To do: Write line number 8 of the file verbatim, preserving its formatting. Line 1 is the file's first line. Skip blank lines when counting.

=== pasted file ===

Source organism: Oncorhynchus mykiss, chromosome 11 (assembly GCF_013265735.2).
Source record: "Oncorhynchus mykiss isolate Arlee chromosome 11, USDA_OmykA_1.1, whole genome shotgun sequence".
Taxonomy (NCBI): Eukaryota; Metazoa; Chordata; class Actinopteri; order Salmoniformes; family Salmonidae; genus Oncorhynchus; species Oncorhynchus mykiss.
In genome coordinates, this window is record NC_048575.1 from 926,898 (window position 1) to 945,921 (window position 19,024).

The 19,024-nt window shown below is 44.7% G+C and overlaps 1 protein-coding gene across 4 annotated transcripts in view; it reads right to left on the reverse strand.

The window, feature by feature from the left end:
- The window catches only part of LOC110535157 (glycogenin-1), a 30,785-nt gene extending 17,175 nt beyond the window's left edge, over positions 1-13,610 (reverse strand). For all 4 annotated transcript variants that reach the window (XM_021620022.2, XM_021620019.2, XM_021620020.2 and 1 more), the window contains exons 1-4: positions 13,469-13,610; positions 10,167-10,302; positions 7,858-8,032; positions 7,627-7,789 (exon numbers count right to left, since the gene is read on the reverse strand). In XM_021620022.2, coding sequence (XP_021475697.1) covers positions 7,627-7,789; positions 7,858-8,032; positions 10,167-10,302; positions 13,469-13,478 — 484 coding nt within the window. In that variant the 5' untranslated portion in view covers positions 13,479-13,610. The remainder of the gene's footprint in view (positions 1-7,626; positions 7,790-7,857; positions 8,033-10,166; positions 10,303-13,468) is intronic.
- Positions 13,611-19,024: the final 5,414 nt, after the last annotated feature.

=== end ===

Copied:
- Positions 13,611-19,024: the final 5,414 nt, after the last annotated feature.